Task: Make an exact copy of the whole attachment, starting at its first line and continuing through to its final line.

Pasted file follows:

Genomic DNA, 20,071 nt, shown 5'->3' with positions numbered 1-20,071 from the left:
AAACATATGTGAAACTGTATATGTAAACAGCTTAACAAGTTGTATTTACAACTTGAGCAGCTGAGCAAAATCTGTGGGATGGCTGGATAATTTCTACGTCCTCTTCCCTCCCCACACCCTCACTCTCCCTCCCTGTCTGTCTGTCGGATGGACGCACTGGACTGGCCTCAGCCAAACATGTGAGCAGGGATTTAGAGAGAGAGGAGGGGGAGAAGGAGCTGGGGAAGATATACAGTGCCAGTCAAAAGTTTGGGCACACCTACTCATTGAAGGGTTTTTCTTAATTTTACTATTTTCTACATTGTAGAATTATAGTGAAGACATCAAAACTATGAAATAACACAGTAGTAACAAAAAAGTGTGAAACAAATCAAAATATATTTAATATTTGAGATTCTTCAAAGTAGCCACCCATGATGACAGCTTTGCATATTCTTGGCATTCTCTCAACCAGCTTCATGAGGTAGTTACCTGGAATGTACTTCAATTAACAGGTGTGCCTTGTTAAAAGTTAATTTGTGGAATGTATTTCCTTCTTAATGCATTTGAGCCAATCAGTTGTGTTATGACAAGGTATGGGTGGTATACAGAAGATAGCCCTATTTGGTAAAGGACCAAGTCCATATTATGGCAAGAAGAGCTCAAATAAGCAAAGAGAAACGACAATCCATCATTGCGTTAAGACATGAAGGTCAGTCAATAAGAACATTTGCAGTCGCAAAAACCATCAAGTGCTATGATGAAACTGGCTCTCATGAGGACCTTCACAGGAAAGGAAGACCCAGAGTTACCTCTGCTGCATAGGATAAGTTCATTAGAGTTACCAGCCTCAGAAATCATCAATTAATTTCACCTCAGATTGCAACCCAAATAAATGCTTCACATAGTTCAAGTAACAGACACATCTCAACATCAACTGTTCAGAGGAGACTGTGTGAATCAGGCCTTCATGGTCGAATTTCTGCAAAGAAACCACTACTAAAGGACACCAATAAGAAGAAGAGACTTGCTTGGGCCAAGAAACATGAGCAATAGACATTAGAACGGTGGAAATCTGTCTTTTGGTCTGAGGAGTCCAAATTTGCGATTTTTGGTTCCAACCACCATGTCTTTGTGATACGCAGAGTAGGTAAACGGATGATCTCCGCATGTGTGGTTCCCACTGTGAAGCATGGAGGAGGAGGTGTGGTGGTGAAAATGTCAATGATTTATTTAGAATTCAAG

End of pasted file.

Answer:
Genomic DNA, 20,071 nt, shown 5'->3' with positions numbered 1-20,071 from the left:
AAACATATGTGAAACTGTATATGTAAACAGCTTAACAAGTTGTATTTACAACTTGAGCAGCTGAGCAAAATCTGTGGGATGGCTGGATAATTTCTACGTCCTCTTCCCTCCCCACACCCTCACTCTCCCTCCCTGTCTGTCTGTCGGATGGACGCACTGGACTGGCCTCAGCCAAACATGTGAGCAGGGATTTAGAGAGAGAGGAGGGGGAGAAGGAGCTGGGGAAGATATACAGTGCCAGTCAAAAGTTTGGGCACACCTACTCATTGAAGGGTTTTTCTTAATTTTACTATTTTCTACATTGTAGAATTATAGTGAAGACATCAAAACTATGAAATAACACAGTAGTAACAAAAAAGTGTGAAACAAATCAAAATATATTTAATATTTGAGATTCTTCAAAGTAGCCACCCATGATGACAGCTTTGCATATTCTTGGCATTCTCTCAACCAGCTTCATGAGGTAGTTACCTGGAATGTACTTCAATTAACAGGTGTGCCTTGTTAAAAGTTAATTTGTGGAATGTATTTCCTTCTTAATGCATTTGAGCCAATCAGTTGTGTTATGACAAGGTATGGGTGGTATACAGAAGATAGCCCTATTTGGTAAAGGACCAAGTCCATATTATGGCAAGAAGAGCTCAAATAAGCAAAGAGAAACGACAATCCATCATTGCGTTAAGACATGAAGGTCAGTCAATAAGAACATTTGCAGTCGCAAAAACCATCAAGTGCTATGATGAAACTGGCTCTCATGAGGACCTTCACAGGAAAGGAAGACCCAGAGTTACCTCTGCTGCATAGGATAAGTTCATTAGAGTTACCAGCCTCAGAAATCATCAATTAATTTCACCTCAGATTGCAACCCAAATAAATGCTTCACATAGTTCAAGTAACAGACACATCTCAACATCAACTGTTCAGAGGAGACTGTGTGAATCAGGCCTTCATGGTCGAATTTCTGCAAAGAAACCACTACTAAAGGACACCAATAAGAAGAAGAGACTTGCTTGGGCCAAGAAACATGAGCAATAGACATTAGAACGGTGGAAATCTGTCTTTTGGTCTGAGGAGTCCAAATTTGCGATTTTTGGTTCCAACCACCATGTCTTTGTGATACGCAGAGTAGGTAAACGGATGATCTCCGCATGTGTGGTTCCCACTGTGAAGCATGGAGGAGGAGGTGTGGTGGTGAAAATGTCAATGATTTATTTAGAATTCAAG